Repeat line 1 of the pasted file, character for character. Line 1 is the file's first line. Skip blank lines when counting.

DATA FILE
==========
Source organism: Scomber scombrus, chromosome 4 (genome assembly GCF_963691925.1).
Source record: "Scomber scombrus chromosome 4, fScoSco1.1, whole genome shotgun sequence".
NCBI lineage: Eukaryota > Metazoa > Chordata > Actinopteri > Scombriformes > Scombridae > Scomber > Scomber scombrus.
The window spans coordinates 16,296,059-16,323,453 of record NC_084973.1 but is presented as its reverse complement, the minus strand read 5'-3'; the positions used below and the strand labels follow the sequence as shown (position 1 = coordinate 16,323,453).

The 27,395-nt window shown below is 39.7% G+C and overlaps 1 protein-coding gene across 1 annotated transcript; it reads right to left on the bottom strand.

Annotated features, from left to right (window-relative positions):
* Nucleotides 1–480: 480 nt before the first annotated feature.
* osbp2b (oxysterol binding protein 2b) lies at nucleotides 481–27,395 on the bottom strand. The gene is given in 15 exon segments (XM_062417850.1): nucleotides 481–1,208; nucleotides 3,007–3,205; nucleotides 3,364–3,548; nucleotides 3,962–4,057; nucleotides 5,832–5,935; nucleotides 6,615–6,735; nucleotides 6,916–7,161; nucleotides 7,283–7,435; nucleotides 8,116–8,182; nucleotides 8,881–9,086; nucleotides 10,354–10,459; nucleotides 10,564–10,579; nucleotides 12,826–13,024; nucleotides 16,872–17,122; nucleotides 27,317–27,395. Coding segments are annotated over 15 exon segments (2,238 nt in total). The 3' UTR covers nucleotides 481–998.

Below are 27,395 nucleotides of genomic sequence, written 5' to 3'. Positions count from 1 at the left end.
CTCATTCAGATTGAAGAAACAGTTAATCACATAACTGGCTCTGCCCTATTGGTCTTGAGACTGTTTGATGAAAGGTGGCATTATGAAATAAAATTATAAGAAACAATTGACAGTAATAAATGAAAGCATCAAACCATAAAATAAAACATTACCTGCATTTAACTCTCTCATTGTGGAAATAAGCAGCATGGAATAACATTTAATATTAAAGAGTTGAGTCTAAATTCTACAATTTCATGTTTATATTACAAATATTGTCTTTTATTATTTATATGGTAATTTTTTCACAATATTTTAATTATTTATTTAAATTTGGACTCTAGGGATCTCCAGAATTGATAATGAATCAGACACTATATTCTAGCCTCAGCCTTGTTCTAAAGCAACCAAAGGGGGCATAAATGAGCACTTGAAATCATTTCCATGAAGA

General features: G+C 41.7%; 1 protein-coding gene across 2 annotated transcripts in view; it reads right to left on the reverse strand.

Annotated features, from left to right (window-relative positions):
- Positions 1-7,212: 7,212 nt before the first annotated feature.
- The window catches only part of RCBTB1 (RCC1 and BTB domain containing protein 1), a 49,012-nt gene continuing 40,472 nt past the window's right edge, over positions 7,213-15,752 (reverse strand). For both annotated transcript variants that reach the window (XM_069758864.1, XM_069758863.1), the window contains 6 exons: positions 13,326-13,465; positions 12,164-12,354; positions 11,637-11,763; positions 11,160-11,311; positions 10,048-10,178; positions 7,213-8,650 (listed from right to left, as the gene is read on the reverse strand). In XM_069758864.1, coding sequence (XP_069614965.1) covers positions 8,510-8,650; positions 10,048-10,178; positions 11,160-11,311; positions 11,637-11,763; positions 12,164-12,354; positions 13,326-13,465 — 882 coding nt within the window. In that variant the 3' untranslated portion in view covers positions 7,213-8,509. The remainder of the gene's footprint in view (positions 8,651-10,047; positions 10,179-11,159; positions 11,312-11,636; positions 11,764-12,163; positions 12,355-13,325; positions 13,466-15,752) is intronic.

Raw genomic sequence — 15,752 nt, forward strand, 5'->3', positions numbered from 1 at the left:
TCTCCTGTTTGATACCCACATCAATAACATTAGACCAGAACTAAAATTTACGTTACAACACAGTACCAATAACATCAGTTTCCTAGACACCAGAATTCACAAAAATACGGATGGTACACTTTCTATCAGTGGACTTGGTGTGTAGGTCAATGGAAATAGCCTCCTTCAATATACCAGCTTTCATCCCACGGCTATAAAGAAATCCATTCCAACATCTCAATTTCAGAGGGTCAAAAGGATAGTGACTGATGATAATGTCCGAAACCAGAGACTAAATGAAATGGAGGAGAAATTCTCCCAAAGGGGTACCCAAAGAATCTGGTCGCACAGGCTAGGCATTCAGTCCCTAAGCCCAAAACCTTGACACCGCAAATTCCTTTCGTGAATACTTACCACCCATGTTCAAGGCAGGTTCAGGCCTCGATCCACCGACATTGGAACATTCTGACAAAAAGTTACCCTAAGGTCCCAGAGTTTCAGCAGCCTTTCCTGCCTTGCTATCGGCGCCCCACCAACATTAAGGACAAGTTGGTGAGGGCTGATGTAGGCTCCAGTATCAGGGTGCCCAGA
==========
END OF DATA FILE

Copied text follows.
Source organism: Scomber scombrus, chromosome 4 (genome assembly GCF_963691925.1).